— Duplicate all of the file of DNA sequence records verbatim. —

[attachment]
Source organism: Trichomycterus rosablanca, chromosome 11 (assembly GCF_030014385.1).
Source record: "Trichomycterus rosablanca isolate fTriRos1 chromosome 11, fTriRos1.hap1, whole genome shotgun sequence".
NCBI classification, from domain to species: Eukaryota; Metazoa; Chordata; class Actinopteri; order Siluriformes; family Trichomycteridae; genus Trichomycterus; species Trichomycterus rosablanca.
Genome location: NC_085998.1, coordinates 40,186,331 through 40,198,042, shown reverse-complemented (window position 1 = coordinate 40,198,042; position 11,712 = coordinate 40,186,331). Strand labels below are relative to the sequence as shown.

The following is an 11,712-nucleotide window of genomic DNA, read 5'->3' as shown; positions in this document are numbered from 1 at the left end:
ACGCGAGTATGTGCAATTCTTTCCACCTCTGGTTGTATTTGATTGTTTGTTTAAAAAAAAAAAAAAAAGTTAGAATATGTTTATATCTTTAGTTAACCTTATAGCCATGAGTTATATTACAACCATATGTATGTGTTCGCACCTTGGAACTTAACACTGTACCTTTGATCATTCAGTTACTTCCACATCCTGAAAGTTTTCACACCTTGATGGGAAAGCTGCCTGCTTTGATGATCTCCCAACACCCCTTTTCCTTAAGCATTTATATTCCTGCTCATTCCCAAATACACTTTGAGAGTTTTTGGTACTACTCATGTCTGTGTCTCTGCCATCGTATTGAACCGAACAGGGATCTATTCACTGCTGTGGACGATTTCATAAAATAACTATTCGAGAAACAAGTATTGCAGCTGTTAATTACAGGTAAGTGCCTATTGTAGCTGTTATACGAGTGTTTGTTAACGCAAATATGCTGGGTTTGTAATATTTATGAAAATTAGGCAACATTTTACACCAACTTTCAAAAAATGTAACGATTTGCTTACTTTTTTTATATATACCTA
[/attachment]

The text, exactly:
Source organism: Trichomycterus rosablanca, chromosome 11 (assembly GCF_030014385.1).
Source record: "Trichomycterus rosablanca isolate fTriRos1 chromosome 11, fTriRos1.hap1, whole genome shotgun sequence".
NCBI classification, from domain to species: Eukaryota; Metazoa; Chordata; class Actinopteri; order Siluriformes; family Trichomycteridae; genus Trichomycterus; species Trichomycterus rosablanca.
Genome location: NC_085998.1, coordinates 40,186,331 through 40,198,042, shown reverse-complemented (window position 1 = coordinate 40,198,042; position 11,712 = coordinate 40,186,331). Strand labels below are relative to the sequence as shown.

The following is an 11,712-nucleotide window of genomic DNA, read 5'->3' as shown; positions in this document are numbered from 1 at the left end:
ACGCGAGTATGTGCAATTCTTTCCACCTCTGGTTGTATTTGATTGTTTGTTTAAAAAAAAAAAAAAAAGTTAGAATATGTTTATATCTTTAGTTAACCTTATAGCCATGAGTTATATTACAACCATATGTATGTGTTCGCACCTTGGAACTTAACACTGTACCTTTGATCATTCAGTTACTTCCACATCCTGAAAGTTTTCACACCTTGATGGGAAAGCTGCCTGCTTTGATGATCTCCCAACACCCCTTTTCCTTAAGCATTTATATTCCTGCTCATTCCCAAATACACTTTGAGAGTTTTTGGTACTACTCATGTCTGTGTCTCTGCCATCGTATTGAACCGAACAGGGATCTATTCACTGCTGTGGACGATTTCATAAAATAACTATTCGAGAAACAAGTATTGCAGCTGTTAATTACAGGTAAGTGCCTATTGTAGCTGTTATACGAGTGTTTGTTAACGCAAATATGCTGGGTTTGTAATATTTATGAAAATTAGGCAACATTTTACACCAACTTTCAAAAAATGTAACGATTTGCTTACTTTTTTTATATATACCTA